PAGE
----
We are proud to showcase the pre-release of KRASS Journal, an Australian publication "centered on interviews" and "[the belief] that knowledge should be shared. That conversations can change us." The 136-page, advertistment free issue is set to launch in March with content dedicated to politics, poetry, art and fashion, and interviews from eleven remarkable personalities.
Tess and Sanja, the editorial duo behind KRASS, share outtakes, themes and inspiration from their promising first issue.
This is your first issue. What is the editorial line?
Sanja: Language is, above all else, seductive. You can’t go to bed with a website. Tess and I believe in the sanctity of the printed word, so we created KRASS. It was a natural progression for two writers that were forever told that print was dead, and never quite agreed. KRASS is an answer to the overwhelming proliferation of fashion magazines targeting a female audience, and an excuse to interview a never-ending supply of brilliant minds. In the same issue that we interview Henrik Purienne, we interview Australia’s leading human rights lawyer and feature a contribution by the father of the Greens movement, Bob Brown. Artist Molly Crabapple talks feminism and Guantanamo while India Salvor Menuez tells us “the sacredness of art is kind of a joke.” We interview a Catalan bank robber, the fiercely independent director Amiel Courtin-Wilson and the enigmatic model-cum-activist Ollie Henderson. In short, we aim for diversity. We launch our first issue in March, and just interviewed our first subject for Issue 2, Noam Chomsky.
"KRASS is [...] an excuse to interview a never-ending supply of brilliant minds."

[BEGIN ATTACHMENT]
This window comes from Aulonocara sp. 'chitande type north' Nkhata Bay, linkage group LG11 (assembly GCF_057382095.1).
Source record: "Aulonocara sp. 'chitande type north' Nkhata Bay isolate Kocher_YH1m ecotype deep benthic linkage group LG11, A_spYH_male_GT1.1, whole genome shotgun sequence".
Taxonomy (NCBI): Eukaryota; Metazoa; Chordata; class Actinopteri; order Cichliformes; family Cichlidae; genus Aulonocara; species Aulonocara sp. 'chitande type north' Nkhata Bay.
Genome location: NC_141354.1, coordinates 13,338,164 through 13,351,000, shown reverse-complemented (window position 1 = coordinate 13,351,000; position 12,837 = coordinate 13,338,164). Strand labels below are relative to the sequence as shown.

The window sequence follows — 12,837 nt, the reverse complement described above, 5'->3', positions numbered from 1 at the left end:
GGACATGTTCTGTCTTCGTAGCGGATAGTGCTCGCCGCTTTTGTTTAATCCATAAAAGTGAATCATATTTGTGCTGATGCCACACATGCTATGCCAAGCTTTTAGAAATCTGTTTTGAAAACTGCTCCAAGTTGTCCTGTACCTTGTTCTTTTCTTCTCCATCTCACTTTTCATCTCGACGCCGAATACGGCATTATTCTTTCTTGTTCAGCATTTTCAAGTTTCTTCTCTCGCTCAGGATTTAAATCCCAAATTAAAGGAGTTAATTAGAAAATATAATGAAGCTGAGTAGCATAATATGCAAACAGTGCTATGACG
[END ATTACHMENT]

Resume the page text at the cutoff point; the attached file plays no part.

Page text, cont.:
Tell us about this theme: "Invisible Cities." What will it encompass? Who are the photographers you chose and why?
S: Under the influence of Angela Carter’s "The Infernal Desire Machines of Doctor Hoffman," we found ourselves asking questions about people’s relation to place. She says it more beautifully than I dare paraphrase: “Consider the nature of a city. It is a vast repository of time, the discarded times of all the men and women who have lived, worked, dreamed and died in the streets which grow like a willfully organic thing, unfurl like the petals of a mired rose yet lack evanescence so entirely that they preserve the past in haphazard layer.” We believe in the power of conversations and the pooling of wisdom. Invisible Cities considers Ana Kraš’s Belgrade, Jack Walls’ old New York and India Salvor Menuez "new" New York. Ren Hang shares his photography from Beiijing and Mike Brodie from his youth on the road. We chose these subjects because of how little they have in common, yet how much connects them.
Tell us about your piece on Henrik Purienne. How would you describe his photo aesthetics?
Tess: It is without a doubt that Henrik Purienne is prominent in photography today and his images are undeniably beautiful. But they are also important. His works theme voyeuristic sexual imagery that converge between provocation and profundity−and this is why KRASS approached him. His aesthetic is candid, and utterly amorous. He shoots women with vigour, with guts and vitality−women who are willing and responsible and able. He doesn’t shoot in front of seamless white walls in a studio, for that does not reflect his reality. This is the significance of his work we focused on.
Tell us about your piece on Robert Gaudette. Would you say that his photo aesthetics is high-end goth?
T: I discovered Robert Gaudette’s work when I was in Toronto - where he resides - and was immediately drawn to it. KRASS features his "Temples" series in our first edition. Interestingly, Gaudette started out as a fashion photographer, but this series depicts women without makeup, without edits and without clothing. It contrasts to his earlier work and we discussed this transition with him. On reflection, the Robert Gaudette feature creatively aligns with the theme of KRASS as a whole; in his words “for me, feminine beauty lies in the imperfections.” His somatic photography reminds me of ancient Roman sculptures- the twisting stance, the white, almost translucent skin tone and that in Temples, Gaudette does not show the subject’s head, which is also much like the ancient statues.